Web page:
In the future, travellers traversing the world on ultra-long-haul flights might be able to take a pill to cure jet lag. Ben Brown reports

It’s 4am and I’m wide awake. Jet lag. It’s an unavoidable evil for the frequent traveller; a constant battle with shape-shifting time-zones. In New York, I do what I always do when I fly west, and explore the city in the early hours.

Headphones in, coffee in hand, it’s the perfect way to see a new place for the first time. New York is almost quiet. 28 Days Later quiet. But I know that, come the evening, my eyes will be fighting to keep themselves open.

If you fly east, it’s a different ball game. In fact, science proves that flying east results in worse jet lag than flying west. Fly far enough, and you can lose what feels like days all in one chunk.

But there is finally a cure for jet lag on the horizon. A new study by the Salk Institute has discovered a new protein called REV-ERBa. By tweaking this protein, we may be able to “reset” our bodies after a long-haul flight.

It sounds as simple as winding your body clock back, just as you would wind your watch when you land. But is it really that straightforward?

Why do we get jet lag?

Jet lag is the disruption of our circadian rhythm, our body clock.

The circadian rhythm is a 24.5 hour cycle that tells our body when to eat and when to sleep. If you fly from London to New York, you might land at JFK, but your body clock is stuck in Heathrow, five hours behind.

Your body naturally wants to sleep and eat according to its usual cycle. Which is why I’m wide awake at 4am and craving all the croissants in Manhattan.

It takes up to six days to reset the rhythm naturally (or up to eight days when you fly west). Although you can force your body to catch up by strictly sleeping and eating according to local time. In other words, don’t give in to the urge to fall asleep at 5pm.

But what if you could just flick a switch when you land, and wind your circadian rhythm to local time? According to scientists, this may be possible as we learn more about the elusive protein, REV-ERBa.

REV-ERBa is the protein that controls and regulates the circadian rhythm. If we can learn to tweak how much our body releases, we can manually regulate our body clock. And that means eliminating jet lag.

“Pharmacologically, we can manipulate this system,” confirms Michael Downes, one of the co-authors of the scientific report.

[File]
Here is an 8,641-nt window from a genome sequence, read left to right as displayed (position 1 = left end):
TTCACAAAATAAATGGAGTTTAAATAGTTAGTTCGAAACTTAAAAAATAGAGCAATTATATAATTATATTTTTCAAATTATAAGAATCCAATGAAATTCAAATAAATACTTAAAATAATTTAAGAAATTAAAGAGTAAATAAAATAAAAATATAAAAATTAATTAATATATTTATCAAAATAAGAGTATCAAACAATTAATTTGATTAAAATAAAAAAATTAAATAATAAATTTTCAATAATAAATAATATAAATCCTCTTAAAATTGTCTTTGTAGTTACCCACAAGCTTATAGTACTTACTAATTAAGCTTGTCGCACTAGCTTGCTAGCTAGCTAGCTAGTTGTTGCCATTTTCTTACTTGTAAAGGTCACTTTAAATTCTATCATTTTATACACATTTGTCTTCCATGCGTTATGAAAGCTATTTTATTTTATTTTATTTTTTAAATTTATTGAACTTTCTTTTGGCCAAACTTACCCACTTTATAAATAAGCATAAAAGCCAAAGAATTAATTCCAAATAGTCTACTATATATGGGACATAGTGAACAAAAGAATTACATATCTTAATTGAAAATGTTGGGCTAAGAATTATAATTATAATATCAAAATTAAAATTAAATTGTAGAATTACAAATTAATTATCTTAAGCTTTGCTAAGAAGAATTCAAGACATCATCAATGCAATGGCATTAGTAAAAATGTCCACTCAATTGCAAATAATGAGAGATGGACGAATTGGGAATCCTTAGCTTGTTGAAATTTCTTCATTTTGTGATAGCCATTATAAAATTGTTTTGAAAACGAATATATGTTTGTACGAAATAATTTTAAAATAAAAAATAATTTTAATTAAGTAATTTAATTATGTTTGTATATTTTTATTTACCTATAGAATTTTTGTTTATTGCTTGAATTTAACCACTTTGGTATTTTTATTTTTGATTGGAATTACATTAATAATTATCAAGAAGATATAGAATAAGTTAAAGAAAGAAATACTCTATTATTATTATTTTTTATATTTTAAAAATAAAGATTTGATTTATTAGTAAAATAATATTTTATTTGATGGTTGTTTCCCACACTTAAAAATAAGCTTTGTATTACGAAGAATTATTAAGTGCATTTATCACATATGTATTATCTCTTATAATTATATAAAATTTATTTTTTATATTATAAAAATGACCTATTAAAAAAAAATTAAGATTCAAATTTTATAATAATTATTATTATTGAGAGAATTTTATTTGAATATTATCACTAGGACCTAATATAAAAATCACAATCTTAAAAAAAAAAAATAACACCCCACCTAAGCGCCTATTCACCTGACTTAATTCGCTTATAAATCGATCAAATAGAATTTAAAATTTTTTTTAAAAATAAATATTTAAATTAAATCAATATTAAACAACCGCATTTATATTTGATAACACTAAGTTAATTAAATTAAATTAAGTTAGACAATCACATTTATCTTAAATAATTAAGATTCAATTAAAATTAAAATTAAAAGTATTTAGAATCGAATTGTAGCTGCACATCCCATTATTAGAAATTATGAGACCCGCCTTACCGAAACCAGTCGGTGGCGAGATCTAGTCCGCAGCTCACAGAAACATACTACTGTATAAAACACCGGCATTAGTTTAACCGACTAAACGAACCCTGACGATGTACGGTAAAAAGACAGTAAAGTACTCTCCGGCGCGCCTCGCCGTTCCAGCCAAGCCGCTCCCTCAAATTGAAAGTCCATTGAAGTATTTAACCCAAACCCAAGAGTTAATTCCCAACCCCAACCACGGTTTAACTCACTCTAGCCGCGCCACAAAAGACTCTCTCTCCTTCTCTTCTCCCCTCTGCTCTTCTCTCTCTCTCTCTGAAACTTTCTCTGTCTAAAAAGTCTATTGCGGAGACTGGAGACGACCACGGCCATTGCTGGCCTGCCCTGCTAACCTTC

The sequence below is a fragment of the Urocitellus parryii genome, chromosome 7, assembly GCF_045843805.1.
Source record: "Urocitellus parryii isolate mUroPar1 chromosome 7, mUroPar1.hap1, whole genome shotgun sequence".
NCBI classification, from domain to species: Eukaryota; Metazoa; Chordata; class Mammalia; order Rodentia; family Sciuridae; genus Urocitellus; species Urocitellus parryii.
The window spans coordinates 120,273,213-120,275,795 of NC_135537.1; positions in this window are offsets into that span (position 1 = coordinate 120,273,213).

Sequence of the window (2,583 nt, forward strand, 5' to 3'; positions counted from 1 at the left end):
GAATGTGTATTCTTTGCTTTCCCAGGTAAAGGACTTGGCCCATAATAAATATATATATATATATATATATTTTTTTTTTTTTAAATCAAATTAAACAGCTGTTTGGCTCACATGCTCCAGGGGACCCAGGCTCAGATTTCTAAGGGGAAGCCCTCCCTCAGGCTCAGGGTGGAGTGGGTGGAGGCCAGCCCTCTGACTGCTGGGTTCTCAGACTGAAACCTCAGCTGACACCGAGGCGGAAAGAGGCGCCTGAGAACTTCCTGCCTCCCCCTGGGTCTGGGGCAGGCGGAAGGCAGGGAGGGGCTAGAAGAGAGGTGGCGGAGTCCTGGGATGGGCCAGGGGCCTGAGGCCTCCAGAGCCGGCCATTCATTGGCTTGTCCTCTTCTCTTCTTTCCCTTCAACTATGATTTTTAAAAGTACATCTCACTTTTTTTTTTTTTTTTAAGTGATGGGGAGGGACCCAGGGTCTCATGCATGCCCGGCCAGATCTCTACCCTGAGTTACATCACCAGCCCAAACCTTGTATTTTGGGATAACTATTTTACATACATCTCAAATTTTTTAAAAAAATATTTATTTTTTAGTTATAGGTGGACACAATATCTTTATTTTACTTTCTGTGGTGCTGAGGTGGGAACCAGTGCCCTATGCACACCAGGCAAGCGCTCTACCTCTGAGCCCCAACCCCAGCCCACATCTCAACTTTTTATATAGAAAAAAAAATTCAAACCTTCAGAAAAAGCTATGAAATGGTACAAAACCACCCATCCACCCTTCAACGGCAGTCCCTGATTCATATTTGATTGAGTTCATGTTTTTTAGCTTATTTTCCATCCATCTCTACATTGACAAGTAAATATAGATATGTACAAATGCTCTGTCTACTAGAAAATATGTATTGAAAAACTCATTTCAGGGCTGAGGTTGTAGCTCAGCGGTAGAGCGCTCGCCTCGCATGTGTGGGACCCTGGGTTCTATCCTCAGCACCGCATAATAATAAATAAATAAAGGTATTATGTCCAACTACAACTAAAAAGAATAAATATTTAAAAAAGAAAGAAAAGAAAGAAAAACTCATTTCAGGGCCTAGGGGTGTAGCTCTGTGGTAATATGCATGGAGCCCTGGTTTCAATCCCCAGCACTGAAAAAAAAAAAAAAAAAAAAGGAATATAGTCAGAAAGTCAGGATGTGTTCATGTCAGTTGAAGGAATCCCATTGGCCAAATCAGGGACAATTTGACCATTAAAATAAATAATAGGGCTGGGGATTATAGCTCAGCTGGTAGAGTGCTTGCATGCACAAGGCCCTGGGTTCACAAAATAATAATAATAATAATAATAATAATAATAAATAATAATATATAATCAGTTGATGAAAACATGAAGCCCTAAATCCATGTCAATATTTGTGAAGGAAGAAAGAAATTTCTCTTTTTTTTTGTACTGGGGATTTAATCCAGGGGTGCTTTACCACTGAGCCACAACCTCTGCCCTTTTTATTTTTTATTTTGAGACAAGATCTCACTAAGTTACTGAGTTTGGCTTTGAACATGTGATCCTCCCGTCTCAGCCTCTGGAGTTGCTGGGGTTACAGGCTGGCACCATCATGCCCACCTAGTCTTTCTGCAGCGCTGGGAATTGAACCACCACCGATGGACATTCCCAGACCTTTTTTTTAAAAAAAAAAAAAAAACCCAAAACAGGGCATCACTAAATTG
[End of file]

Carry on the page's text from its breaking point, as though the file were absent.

Jet lag is worsened by ultra-long-haul flights

There are already a handful of ultra-long-haul flights that clock in at longer than 17 hours. United’s flight from San Francisco to Singapore, for example. Or Dubai to Auckland with Emirates (launched last year), which takes 17 hours, 15 minutes.

Theoretically, you could leave Dubai on Monday and not land in Auckland until Wednesday. Now that’s going to wreak havoc on your body clock. The demand for a jet lag cure is only going to strengthen as flights get longer and longer.

Existing jet lag remedies

In the near future, it’s possible we’ll see a pill that controls and manipulates the REV-ERBa protein and resets the body clock. Until then, we’ll have to rely on the existing remedies.

Jet lag pills do exist in some form. Most contain melatonin – a substance your body generally only releases in the evening. A melatonin supplement, taken after sun-down, can help trick your body into adjusting to the new time zone.

The problem is, melatonin does nothing to actively shift your body clock. It just helps you doze off. Others swear by sleeping pills, while others use jet lag apps. And if you really can’t switch off, I’ve found that a strong whiskey often knocks me out. Although it’s not exactly “doctor-recommended”.

A more pro-active solution is to begin adjusting to your new time zone before you fly. Start modifying your eating and sleeping times one or two days before your trip, and you might give yourself a head start.

However, scientists tend to agree that the simplest trick is the most effective: eat, sleep and move according to your new time zone.

Force your body into the new cycle as quickly as possible. Eat fresh foods, especially for breakfast, and get out into the fresh air. Our body clocks react to light, so try to avoid hiding in the hotel room.

A future in which we wind our body clocks as easily as our watch is coming. But for now, we’ll have to power through through the pain.

For regular briefings on the future of travel, sign up to Globetrender’s free newsletter, here.